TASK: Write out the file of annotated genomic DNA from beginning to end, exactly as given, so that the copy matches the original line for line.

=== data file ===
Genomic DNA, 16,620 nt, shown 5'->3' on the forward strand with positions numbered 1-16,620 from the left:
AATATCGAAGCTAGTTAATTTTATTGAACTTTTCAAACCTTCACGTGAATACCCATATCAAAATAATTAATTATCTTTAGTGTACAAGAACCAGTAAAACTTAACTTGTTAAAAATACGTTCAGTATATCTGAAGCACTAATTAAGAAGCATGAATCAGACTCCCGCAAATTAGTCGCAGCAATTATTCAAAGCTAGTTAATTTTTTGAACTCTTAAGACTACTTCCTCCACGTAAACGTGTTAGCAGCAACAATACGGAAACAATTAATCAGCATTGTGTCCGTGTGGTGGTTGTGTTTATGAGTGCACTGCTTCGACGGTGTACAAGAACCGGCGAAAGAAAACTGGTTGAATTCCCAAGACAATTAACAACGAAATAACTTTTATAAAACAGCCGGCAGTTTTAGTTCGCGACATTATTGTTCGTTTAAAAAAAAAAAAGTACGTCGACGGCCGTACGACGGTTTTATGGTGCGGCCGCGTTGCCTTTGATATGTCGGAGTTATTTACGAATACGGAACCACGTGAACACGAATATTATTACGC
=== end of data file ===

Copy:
Genomic DNA, 16,620 nt, shown 5'->3' on the forward strand with positions numbered 1-16,620 from the left:
AATATCGAAGCTAGTTAATTTTATTGAACTTTTCAAACCTTCACGTGAATACCCATATCAAAATAATTAATTATCTTTAGTGTACAAGAACCAGTAAAACTTAACTTGTTAAAAATACGTTCAGTATATCTGAAGCACTAATTAAGAAGCATGAATCAGACTCCCGCAAATTAGTCGCAGCAATTATTCAAAGCTAGTTAATTTTTTGAACTCTTAAGACTACTTCCTCCACGTAAACGTGTTAGCAGCAACAATACGGAAACAATTAATCAGCATTGTGTCCGTGTGGTGGTTGTGTTTATGAGTGCACTGCTTCGACGGTGTACAAGAACCGGCGAAAGAAAACTGGTTGAATTCCCAAGACAATTAACAACGAAATAACTTTTATAAAACAGCCGGCAGTTTTAGTTCGCGACATTATTGTTCGTTTAAAAAAAAAAAAGTACGTCGACGGCCGTACGACGGTTTTATGGTGCGGCCGCGTTGCCTTTGATATGTCGGAGTTATTTACGAATACGGAACCACGTGAACACGAATATTATTACGC